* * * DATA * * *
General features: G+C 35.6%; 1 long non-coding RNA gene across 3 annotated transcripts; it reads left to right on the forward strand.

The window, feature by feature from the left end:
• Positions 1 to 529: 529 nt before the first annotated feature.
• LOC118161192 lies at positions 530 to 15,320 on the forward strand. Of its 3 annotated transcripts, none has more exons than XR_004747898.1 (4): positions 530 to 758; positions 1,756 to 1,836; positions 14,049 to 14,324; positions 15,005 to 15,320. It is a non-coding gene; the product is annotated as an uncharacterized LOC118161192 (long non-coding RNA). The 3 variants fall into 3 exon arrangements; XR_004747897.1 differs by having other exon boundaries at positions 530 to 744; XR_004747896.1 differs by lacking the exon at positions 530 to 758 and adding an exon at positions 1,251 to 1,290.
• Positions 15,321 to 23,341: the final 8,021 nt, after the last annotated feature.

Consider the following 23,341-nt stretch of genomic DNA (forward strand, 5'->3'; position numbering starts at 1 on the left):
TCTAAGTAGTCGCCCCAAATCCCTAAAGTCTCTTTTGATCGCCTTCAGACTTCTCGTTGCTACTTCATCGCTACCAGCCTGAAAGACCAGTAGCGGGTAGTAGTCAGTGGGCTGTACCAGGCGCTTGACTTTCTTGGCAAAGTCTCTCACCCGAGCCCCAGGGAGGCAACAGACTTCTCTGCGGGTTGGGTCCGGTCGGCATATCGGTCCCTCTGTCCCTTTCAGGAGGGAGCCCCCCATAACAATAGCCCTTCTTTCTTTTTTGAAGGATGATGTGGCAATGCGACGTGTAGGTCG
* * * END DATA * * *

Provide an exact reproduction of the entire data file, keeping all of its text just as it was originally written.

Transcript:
General features: G+C 35.6%; 1 long non-coding RNA gene across 3 annotated transcripts; it reads left to right on the forward strand.

The window, feature by feature from the left end:
• Positions 1 to 529: 529 nt before the first annotated feature.
• LOC118161192 lies at positions 530 to 15,320 on the forward strand. Of its 3 annotated transcripts, none has more exons than XR_004747898.1 (4): positions 530 to 758; positions 1,756 to 1,836; positions 14,049 to 14,324; positions 15,005 to 15,320. It is a non-coding gene; the product is annotated as an uncharacterized LOC118161192 (long non-coding RNA). The 3 variants fall into 3 exon arrangements; XR_004747897.1 differs by having other exon boundaries at positions 530 to 744; XR_004747896.1 differs by lacking the exon at positions 530 to 758 and adding an exon at positions 1,251 to 1,290.
• Positions 15,321 to 23,341: the final 8,021 nt, after the last annotated feature.

Consider the following 23,341-nt stretch of genomic DNA (forward strand, 5'->3'; position numbering starts at 1 on the left):
TCTAAGTAGTCGCCCCAAATCCCTAAAGTCTCTTTTGATCGCCTTCAGACTTCTCGTTGCTACTTCATCGCTACCAGCCTGAAAGACCAGTAGCGGGTAGTAGTCAGTGGGCTGTACCAGGCGCTTGACTTTCTTGGCAAAGTCTCTCACCCGAGCCCCAGGGAGGCAACAGACTTCTCTGCGGGTTGGGTCCGGTCGGCATATCGGTCCCTCTGTCCCTTTCAGGAGGGAGCCCCCCATAACAATAGCCCTTCTTTCTTTTTTGAAGGATGATGTGGCAATGCGACGTGTAGGTCG